Mackerel vs. Sardine
Difference Between Mackerel And Sardine
The name mackerel is applied to several species in the mackerel and tuna family, Scombridae, and to at least two species in the jack family, Carangidae. Those of the family Scombridae include the true mackerels, Scomber, the Spanish mackerels, Scomberomorus, the frigate mackerels, Auxis, and the pygmy mackerels, Rastrelliger. The jack family mackerels, Trachurus, are horse mackerels and jack mackerels.
The Atlantic mackerel, Scomber scombrus, is found on both sides of the North Atlantic. It averages between 35 and 45 cm (14 to 18 in) long and about 500 g (1 lb) or less in weight. The Atlantic mackerel has silvery blue sides, a greenish blue back marked with 23 to 33 wavy black lines, and white undersides. Its scales are tiny and barely discernible. There are two widely separated dorsal (upper) fins and 4 to 6 finlets running from both the second dorsal fin and the anal (bottom rear) fin to the tail. The teeth are small, and there is no air bladder. Atlantic mackerel spawn in the spring and early summer, and each female may lay half a million eggs. Each egg contains an oil droplet and tends to float at a depth of 7 to 9 m (20 to 30 ft) and may hatch in 96 hours. In warmer months mackerel travel in large schools offshore, feeding on shrimplike crustaceans, fish, and squid. During the winter, mackerel are inactive, spending much time in trenches or gullies on the sea bottom, where it is thought they feed little, if at all. Atlantic mackerel live to about 20 years of age.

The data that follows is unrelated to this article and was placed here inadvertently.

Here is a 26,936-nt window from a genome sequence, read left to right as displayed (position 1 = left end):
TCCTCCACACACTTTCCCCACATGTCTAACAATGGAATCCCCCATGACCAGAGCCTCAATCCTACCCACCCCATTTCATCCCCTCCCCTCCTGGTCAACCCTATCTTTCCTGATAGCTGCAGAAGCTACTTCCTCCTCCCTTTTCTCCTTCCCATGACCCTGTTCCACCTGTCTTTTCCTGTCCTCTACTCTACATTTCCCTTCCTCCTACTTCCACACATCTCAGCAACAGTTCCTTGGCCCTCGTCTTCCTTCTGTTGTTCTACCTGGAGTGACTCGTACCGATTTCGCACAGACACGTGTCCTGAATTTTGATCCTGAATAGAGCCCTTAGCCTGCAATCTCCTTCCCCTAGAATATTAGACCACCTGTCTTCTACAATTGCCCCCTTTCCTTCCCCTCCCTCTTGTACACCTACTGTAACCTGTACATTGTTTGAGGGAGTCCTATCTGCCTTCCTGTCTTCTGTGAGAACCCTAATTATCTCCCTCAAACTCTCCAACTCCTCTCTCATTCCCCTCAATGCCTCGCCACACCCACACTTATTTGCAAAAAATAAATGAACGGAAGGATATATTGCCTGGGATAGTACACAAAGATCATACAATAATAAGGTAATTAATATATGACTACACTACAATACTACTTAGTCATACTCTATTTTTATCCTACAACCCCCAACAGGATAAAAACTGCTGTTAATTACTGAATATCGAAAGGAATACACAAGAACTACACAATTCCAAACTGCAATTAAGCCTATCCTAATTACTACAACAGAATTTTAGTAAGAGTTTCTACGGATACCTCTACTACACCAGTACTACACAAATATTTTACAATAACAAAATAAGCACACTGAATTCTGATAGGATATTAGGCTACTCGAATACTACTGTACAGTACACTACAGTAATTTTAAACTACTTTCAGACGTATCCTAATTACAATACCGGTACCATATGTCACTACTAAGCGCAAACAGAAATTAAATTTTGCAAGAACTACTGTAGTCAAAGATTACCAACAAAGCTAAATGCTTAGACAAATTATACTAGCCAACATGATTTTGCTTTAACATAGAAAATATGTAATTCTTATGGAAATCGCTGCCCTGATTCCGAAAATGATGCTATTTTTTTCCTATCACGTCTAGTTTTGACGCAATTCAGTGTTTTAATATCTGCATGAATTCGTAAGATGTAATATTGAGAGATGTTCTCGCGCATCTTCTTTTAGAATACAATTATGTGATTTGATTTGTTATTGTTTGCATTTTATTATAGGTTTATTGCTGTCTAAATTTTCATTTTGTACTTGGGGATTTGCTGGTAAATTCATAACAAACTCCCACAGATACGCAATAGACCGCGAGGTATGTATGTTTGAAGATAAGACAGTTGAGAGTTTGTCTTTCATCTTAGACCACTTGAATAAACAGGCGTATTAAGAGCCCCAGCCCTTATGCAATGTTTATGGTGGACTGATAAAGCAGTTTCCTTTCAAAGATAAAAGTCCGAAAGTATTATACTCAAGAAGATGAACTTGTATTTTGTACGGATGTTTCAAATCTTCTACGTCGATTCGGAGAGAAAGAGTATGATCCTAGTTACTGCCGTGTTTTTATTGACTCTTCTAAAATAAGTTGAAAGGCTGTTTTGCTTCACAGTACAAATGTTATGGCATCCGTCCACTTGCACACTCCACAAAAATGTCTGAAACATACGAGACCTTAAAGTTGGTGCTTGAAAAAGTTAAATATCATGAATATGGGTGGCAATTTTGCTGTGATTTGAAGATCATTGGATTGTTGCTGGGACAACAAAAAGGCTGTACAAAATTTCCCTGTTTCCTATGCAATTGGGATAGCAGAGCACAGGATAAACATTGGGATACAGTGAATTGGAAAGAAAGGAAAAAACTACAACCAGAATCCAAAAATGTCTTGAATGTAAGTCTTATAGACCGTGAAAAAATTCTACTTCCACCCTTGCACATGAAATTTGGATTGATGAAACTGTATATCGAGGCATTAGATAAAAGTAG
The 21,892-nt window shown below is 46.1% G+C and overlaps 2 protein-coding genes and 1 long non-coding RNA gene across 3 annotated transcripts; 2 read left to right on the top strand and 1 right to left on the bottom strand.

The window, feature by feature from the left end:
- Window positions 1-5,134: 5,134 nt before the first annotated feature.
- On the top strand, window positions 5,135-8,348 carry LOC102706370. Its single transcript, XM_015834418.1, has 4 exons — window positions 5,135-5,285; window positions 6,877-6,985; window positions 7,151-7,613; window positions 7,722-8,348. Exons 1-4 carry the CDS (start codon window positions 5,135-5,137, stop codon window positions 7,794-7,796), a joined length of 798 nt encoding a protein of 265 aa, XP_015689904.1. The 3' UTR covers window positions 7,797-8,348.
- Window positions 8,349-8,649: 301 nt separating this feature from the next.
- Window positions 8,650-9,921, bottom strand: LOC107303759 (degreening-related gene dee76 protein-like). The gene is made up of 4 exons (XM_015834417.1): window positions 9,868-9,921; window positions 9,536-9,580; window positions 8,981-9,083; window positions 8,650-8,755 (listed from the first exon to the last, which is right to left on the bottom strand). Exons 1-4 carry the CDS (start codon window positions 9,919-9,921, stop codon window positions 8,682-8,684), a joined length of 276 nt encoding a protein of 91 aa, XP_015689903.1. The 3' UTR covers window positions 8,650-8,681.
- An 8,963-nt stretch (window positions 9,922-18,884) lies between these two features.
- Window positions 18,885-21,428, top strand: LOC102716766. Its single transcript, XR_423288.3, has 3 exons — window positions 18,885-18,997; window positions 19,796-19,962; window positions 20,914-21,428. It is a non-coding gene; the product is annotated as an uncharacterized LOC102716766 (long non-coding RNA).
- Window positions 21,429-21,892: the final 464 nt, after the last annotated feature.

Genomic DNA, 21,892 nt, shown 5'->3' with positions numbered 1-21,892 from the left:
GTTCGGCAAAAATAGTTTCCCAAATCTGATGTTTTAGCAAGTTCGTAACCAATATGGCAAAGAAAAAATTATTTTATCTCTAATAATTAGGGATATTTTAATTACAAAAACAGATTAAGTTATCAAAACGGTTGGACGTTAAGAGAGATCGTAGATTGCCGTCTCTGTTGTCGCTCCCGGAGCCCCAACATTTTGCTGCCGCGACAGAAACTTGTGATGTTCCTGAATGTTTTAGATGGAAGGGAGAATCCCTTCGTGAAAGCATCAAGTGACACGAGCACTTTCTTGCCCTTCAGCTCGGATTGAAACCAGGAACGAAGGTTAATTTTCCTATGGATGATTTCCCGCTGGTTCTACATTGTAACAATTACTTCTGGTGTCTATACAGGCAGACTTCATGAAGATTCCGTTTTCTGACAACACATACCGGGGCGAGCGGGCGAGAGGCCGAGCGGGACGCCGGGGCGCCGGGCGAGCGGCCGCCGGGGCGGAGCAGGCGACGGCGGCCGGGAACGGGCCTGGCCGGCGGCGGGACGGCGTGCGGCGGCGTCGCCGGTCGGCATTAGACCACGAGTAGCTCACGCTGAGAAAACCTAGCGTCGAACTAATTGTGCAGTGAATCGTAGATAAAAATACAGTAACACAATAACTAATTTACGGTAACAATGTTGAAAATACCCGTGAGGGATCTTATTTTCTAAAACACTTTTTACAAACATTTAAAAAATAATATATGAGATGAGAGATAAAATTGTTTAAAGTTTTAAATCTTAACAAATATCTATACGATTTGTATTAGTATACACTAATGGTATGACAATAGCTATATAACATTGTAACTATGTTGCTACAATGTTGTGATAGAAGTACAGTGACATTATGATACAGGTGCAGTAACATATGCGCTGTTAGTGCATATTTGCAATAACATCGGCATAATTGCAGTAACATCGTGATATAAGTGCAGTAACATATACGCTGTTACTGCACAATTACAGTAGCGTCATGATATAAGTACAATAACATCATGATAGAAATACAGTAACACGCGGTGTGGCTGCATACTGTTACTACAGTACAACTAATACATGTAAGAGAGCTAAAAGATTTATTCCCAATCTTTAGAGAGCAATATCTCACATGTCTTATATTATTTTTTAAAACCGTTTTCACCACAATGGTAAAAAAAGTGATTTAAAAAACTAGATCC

Mackerel are oily, dark-meated fish, more popular as food in Japan, Europe, and developing countries than in the United States. The commercially important mackerels include the Pacific, chub, Atlantic, and Spanish.
Sardine, any of a variety of small fishes of the herring family, Clupeidae, widely used as a canned food. Sardines are free-swimming, fast-moving fishes that inhabit the open and upper waters of the seas. They are generally iridescent, with silvery bellies and green or blue backs sometimes spotted with black.
Along with the herring, sardines are among the most primitive marine fishes. Anatomically they are distinguished, for example, by a two-lobed nonfunctional lung. They are true bony fishes (teleosts) with one short dorsal fin near the middle of the back, no lateral line, and no scales on the head.
Sardines, together with herring and menhaden, feed on plankton. In the North Sea about 2 million tons (net weight) of herring consume from 50 to 60 million tons annually of zooplankton—minute crustaceans, larval forms, and fish eggs.
Important sardine fisheries are also found in the United Kingdom, Norway, Denmark, Sweden, Finland, Portugal, France, Spain, South Africa, and Iceland. The fish are handled differently and the seasons are different in each country.